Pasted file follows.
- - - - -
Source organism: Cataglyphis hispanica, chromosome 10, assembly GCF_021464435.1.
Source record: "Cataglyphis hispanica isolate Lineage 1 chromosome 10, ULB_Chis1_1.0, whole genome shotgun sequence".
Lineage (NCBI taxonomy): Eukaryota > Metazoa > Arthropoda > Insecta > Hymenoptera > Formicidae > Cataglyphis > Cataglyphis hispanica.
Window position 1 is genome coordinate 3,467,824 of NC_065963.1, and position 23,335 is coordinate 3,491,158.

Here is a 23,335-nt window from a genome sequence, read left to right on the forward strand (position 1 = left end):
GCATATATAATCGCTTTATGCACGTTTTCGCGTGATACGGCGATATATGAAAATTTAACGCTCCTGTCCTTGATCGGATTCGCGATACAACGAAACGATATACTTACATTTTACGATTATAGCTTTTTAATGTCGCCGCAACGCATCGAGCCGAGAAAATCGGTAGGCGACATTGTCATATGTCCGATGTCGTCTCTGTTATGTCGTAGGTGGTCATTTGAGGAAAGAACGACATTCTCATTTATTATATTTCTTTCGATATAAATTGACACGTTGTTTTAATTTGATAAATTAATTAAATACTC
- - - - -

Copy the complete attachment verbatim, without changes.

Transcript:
Source organism: Cataglyphis hispanica, chromosome 10, assembly GCF_021464435.1.
Source record: "Cataglyphis hispanica isolate Lineage 1 chromosome 10, ULB_Chis1_1.0, whole genome shotgun sequence".
Lineage (NCBI taxonomy): Eukaryota > Metazoa > Arthropoda > Insecta > Hymenoptera > Formicidae > Cataglyphis > Cataglyphis hispanica.
Window position 1 is genome coordinate 3,467,824 of NC_065963.1, and position 23,335 is coordinate 3,491,158.

Here is a 23,335-nt window from a genome sequence, read left to right on the forward strand (position 1 = left end):
GCATATATAATCGCTTTATGCACGTTTTCGCGTGATACGGCGATATATGAAAATTTAACGCTCCTGTCCTTGATCGGATTCGCGATACAACGAAACGATATACTTACATTTTACGATTATAGCTTTTTAATGTCGCCGCAACGCATCGAGCCGAGAAAATCGGTAGGCGACATTGTCATATGTCCGATGTCGTCTCTGTTATGTCGTAGGTGGTCATTTGAGGAAAGAACGACATTCTCATTTATTATATTTCTTTCGATATAAATTGACACGTTGTTTTAATTTGATAAATTAATTAAATACTC